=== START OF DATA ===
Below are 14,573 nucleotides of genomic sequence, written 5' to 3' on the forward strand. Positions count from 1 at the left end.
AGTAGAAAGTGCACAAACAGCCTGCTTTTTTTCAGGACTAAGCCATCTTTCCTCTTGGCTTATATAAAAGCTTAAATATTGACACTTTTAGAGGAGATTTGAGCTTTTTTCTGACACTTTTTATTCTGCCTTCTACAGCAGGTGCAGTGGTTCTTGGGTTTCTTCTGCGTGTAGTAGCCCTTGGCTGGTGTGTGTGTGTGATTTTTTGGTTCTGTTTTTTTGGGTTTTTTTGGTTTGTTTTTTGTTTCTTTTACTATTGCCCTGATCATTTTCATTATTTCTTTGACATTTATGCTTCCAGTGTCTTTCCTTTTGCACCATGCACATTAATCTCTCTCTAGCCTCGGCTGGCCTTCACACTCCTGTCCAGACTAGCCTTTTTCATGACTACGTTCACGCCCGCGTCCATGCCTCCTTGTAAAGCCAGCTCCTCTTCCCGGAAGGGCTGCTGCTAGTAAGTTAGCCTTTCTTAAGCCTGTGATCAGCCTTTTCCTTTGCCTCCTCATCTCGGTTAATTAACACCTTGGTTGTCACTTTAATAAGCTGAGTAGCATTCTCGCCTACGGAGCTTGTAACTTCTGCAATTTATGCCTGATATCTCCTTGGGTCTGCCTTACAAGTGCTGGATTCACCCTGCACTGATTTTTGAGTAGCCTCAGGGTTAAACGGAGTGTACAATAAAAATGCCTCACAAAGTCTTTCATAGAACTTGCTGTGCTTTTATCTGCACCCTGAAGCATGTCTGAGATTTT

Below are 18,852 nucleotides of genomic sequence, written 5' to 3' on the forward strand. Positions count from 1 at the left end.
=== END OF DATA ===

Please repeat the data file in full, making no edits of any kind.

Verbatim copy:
Below are 14,573 nucleotides of genomic sequence, written 5' to 3' on the forward strand. Positions count from 1 at the left end.
AGTAGAAAGTGCACAAACAGCCTGCTTTTTTTCAGGACTAAGCCATCTTTCCTCTTGGCTTATATAAAAGCTTAAATATTGACACTTTTAGAGGAGATTTGAGCTTTTTTCTGACACTTTTTATTCTGCCTTCTACAGCAGGTGCAGTGGTTCTTGGGTTTCTTCTGCGTGTAGTAGCCCTTGGCTGGTGTGTGTGTGTGATTTTTTGGTTCTGTTTTTTTGGGTTTTTTTGGTTTGTTTTTTGTTTCTTTTACTATTGCCCTGATCATTTTCATTATTTCTTTGACATTTATGCTTCCAGTGTCTTTCCTTTTGCACCATGCACATTAATCTCTCTCTAGCCTCGGCTGGCCTTCACACTCCTGTCCAGACTAGCCTTTTTCATGACTACGTTCACGCCCGCGTCCATGCCTCCTTGTAAAGCCAGCTCCTCTTCCCGGAAGGGCTGCTGCTAGTAAGTTAGCCTTTCTTAAGCCTGTGATCAGCCTTTTCCTTTGCCTCCTCATCTCGGTTAATTAACACCTTGGTTGTCACTTTAATAAGCTGAGTAGCATTCTCGCCTACGGAGCTTGTAACTTCTGCAATTTATGCCTGATATCTCCTTGGGTCTGCCTTACAAGTGCTGGATTCACCCTGCACTGATTTTTGAGTAGCCTCAGGGTTAAACGGAGTGTACAATAAAAATGCCTCACAAAGTCTTTCATAGAACTTGCTGTGCTTTTATCTGCACCCTGAAGCATGTCTGAGATTTT

Below are 18,852 nucleotides of genomic sequence, written 5' to 3' on the forward strand. Positions count from 1 at the left end.